‘Induction over the history of science suggests that the best theories we have today will prove more or less untrue at the latest by tomorrow afternoon.’ Fodor, J. ‘Why Pigs don’t have wings,’ London Review of Books, 18th Oct 2007

Monday, 7 July 2008

Ekklesia, Education and Intelligent Design

Trying to understand Ekklesia is not easy. One minute they are advocating inclusion and dialogue across faith boundaries, the next they are engaged in a political campaign to close down debate in faith education. Ekklesia formed out of ‘Workshop’ in 2002; they claim it is an independent theological training programme of the Anvil Trust. The Anvil Trust wants ‘inclusive Christian learning in today’s diverse world.’ Ekklesia state they want ‘freedom of expression,’ ‘non-compulsion in religion and belief’ the ‘engagement of theology with science and culture’ and ‘respectful engagement with those of other faiths.’

Why then are they so antagonistic to those who believe in divine creation or intelligent design, and are thus campaigning to restrict religious freedom in the classroom? Why are they seeking to deny human rights to those of traditional faith communities, I wonder? By campaigning along side the British Humanist Association, Ekklesia seem to be advocating a specifically secular humanist agenda in education by engaging in political activity against Christians, Jews and Muslims. And they accuse others of being ideologically driven. What of Ekklesia’s ideological motivation? I would suggest it is really metaphysical naturalism. Ekklesia comment that.

“Ekklesia has argued for some time…that ‘intelligent design’ is a serious category mistake and a corrosive force in both theological and scientific discourses. It brings the proper engagement of religion and science into disrepute, and it benefits those who wish to pursue dubious ideological agendas at the expense of a more complex common search for truth and wisdom.”[1]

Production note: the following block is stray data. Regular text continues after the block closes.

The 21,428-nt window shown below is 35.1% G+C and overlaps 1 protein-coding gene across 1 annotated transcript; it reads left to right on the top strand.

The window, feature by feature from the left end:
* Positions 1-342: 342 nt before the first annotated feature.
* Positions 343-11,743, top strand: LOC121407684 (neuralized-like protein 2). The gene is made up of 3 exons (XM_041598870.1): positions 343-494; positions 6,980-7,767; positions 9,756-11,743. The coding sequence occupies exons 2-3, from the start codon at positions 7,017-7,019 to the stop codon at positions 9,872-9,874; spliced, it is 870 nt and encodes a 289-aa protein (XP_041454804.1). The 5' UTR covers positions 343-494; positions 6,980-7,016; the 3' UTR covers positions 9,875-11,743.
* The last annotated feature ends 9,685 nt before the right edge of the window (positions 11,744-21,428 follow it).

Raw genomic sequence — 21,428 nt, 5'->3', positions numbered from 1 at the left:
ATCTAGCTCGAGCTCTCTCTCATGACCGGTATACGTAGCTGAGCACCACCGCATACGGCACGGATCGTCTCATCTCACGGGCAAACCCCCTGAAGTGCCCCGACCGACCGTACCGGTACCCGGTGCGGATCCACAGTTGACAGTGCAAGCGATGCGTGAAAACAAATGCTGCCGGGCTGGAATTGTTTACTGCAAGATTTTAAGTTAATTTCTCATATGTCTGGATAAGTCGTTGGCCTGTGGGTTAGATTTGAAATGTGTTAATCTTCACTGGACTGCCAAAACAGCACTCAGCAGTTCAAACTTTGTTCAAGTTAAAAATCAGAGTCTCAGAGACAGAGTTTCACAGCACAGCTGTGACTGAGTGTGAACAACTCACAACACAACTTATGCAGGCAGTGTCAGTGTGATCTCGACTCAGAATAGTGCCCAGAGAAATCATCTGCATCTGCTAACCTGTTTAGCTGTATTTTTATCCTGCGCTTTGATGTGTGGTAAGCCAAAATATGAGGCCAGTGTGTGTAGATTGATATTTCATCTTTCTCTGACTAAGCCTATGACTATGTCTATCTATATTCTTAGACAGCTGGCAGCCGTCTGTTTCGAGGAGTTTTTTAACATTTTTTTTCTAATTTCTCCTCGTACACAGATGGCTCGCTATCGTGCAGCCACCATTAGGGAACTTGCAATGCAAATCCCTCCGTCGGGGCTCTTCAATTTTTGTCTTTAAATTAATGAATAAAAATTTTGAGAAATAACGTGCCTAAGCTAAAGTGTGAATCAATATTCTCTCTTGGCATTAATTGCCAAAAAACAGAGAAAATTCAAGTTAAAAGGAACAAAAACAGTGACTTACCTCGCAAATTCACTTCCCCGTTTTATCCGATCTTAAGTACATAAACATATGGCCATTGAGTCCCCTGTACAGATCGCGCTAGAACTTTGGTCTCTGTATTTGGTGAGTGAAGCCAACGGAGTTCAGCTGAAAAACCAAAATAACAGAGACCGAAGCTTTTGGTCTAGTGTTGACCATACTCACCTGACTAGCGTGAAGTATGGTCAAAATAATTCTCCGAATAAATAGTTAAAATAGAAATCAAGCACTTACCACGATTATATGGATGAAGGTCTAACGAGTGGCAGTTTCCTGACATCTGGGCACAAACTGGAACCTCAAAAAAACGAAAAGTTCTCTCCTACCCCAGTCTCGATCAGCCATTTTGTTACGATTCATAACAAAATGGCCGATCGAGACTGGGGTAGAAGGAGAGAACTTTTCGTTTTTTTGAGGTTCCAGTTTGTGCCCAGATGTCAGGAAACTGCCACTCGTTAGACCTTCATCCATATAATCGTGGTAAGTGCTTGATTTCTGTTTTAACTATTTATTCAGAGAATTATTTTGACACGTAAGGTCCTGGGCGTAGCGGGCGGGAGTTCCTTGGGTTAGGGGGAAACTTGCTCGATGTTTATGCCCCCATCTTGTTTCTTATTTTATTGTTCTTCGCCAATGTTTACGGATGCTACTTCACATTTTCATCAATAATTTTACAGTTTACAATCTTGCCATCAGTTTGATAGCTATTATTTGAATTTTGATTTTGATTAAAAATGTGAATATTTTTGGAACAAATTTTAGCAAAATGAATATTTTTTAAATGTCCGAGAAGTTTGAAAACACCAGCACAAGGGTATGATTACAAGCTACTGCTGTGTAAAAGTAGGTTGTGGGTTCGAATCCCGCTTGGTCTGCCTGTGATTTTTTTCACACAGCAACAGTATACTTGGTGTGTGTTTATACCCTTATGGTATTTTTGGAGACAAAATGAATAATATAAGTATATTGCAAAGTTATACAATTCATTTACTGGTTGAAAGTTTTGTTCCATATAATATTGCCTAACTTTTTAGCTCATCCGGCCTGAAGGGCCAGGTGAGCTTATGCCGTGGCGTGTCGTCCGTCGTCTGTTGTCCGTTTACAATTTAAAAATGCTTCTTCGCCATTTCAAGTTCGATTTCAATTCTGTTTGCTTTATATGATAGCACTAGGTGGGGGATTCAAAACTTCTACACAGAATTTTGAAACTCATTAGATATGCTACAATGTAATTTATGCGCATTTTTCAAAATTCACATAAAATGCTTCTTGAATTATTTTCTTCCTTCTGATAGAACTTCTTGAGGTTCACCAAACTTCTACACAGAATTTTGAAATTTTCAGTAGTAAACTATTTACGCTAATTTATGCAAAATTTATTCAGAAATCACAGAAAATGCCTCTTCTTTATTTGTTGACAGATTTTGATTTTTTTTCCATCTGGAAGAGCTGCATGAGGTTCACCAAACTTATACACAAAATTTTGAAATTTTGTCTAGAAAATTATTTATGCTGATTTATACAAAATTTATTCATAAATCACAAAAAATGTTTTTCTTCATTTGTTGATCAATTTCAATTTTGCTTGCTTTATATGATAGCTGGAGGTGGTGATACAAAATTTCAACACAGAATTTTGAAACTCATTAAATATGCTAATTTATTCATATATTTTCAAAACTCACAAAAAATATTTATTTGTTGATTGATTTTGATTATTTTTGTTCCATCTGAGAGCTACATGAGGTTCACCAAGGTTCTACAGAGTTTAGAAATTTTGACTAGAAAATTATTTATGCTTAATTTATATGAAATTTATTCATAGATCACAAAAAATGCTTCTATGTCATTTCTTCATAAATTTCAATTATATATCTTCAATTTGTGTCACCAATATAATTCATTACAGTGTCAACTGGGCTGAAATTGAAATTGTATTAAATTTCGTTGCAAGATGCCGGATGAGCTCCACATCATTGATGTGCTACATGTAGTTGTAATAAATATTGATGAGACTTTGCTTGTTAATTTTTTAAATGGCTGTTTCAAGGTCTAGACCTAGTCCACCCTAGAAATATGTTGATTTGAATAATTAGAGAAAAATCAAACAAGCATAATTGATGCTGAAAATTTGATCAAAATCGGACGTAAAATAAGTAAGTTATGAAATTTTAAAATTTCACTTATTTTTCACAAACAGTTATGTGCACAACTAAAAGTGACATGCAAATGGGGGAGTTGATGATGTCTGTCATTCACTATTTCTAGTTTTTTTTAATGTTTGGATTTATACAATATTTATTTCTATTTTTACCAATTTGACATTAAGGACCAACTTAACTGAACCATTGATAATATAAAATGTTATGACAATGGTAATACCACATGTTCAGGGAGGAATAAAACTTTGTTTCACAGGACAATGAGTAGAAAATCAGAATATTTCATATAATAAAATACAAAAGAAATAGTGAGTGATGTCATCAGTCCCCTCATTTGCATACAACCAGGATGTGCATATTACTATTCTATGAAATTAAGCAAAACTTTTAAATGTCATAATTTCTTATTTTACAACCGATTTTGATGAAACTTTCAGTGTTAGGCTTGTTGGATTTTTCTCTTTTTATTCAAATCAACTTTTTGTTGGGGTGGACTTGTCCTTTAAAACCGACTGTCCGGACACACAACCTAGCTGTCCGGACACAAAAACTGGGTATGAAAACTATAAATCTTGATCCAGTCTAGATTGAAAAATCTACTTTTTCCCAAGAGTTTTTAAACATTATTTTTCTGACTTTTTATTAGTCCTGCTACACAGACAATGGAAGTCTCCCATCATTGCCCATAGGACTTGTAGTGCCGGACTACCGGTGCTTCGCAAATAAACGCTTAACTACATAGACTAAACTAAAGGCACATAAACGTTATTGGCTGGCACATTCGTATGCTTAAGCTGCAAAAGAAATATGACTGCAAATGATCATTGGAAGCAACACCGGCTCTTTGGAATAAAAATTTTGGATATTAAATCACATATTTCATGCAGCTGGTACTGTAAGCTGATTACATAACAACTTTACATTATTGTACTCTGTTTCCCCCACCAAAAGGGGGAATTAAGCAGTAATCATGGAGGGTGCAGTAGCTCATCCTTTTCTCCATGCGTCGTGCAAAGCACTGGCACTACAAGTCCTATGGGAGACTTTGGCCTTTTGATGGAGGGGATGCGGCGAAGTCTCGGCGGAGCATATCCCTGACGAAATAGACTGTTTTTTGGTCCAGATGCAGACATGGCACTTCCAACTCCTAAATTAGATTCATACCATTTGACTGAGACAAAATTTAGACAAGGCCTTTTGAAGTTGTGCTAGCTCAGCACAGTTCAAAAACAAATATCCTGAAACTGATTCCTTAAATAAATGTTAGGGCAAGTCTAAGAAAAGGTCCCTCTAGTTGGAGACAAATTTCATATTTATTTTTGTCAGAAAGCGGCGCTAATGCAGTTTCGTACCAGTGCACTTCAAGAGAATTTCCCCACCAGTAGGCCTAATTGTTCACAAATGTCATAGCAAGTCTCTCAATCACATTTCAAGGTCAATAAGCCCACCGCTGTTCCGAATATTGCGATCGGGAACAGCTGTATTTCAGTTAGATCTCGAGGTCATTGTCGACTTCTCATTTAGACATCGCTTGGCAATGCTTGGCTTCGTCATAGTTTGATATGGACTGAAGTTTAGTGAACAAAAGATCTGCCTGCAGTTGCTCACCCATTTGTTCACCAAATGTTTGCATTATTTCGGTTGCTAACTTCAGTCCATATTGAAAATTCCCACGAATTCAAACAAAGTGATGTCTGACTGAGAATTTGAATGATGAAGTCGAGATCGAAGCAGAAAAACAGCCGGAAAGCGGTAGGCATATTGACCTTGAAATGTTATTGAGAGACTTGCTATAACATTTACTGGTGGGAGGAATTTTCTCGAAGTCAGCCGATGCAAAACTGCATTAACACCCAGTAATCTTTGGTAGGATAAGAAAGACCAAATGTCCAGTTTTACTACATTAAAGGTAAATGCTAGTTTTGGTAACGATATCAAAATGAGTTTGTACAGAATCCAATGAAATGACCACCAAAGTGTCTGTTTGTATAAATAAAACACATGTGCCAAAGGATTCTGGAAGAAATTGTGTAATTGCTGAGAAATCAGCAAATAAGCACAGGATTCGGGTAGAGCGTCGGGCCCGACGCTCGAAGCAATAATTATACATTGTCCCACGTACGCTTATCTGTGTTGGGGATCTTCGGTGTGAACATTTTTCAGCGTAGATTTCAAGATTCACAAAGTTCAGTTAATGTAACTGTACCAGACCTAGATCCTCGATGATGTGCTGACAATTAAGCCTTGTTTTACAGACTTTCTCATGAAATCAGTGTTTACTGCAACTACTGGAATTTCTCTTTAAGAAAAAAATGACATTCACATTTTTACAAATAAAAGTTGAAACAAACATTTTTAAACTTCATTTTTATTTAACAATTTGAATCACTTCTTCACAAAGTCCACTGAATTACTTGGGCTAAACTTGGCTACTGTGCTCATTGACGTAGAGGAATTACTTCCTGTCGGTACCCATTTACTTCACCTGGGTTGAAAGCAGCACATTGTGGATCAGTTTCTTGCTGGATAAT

I have previously commented why this is wrong, not least because it seeks to limit what God can and cannot do. It also limits what science can study and assumes a priori the truth of metaphysical naturalism. But I think part of the problem with Ekklesia can be seen from the following statement.

'… biblical literalists' Simon Barrow comments 'turn God into some sort of super-being, rather than the wholly unconditioned source, flow and destiny of all being and becoming – a very different notion, and central to the developed monotheistic traditions.' [1]

There seems to be a move away from a personal God who is revealed to mankind in Jesus Christ, in favour of some sort of vague theism at best, pantheism at worst. The Bible infact invites comparison between God and man through his creation in the image of God, and this is integral to the theology of the incarnation. Barrow calls for churches to engage in science and religion education to 'discern' the problems with creationism and ID commenting that.

“This is necessary not just to ensure that people are equipped to discern the real problems with movements like ID and creationism, but in order to negotiate the ethical, pastoral, political, economic, spiritual and theological challenges of new technologies, the bio-sciences, genomics and many other disciplines reshaping our world and our condition. The real task ahead of us is not defensive, it is profoundly creative.”[1]

Firstly, there is also some irony that Simon Barrow sees human endeavour in science in bio-sciences and genomics as ‘creative’ while denying the direct creativity of God in nature.

But there is also a subtle, but important distinction between a belief in human centred progress and belief in divine grace or providence that is at work in the world. All that we do as Christians, who are involved in science, must be done within God’s grace. Doing science as human centred progress is arrogant and in effect Faustian science. Such ‘progress’ has resulted in many mistakes through history and led to post modernism with its great distrust of science. There is some irony that Ekklesia, who say they are seeking to develop faith in a ‘post-Christendom’ world are engaged in propping up the failure of modernism in science.

There is also irony in that Ekklesia seek to deny human rights in education while claiming to be for education and human rights. Ekkeslia have no understanding that metaphysical naturalism is in effect ‘dumbing down’ science, because it seeks to teach one narrow philosophy as ‘fact’ and prevent children from thinking for themselves. This is a Platonic conception of education (from Plato’s Republic) based on a rigid class structure where only a small group should be allowed to think for themselves, the majority should be taught to accept facts sufficient to enable them to become competent warriors or productive workers. Karl Popper in Open Society and its Enemies noted that Platonism and Marxism were essentially tyranical and opposed to open societies. Is Ekklesia also opposed to an open society through its political activity against one section of Christianity? I wonder?

[1] Simon Barrow, Theology, science and the problem of ID, Ekklesia.
See also:
ISSR Statement falls back on Old Dogmas

Ekklesia tries to undermine Intelligent Design Initiative

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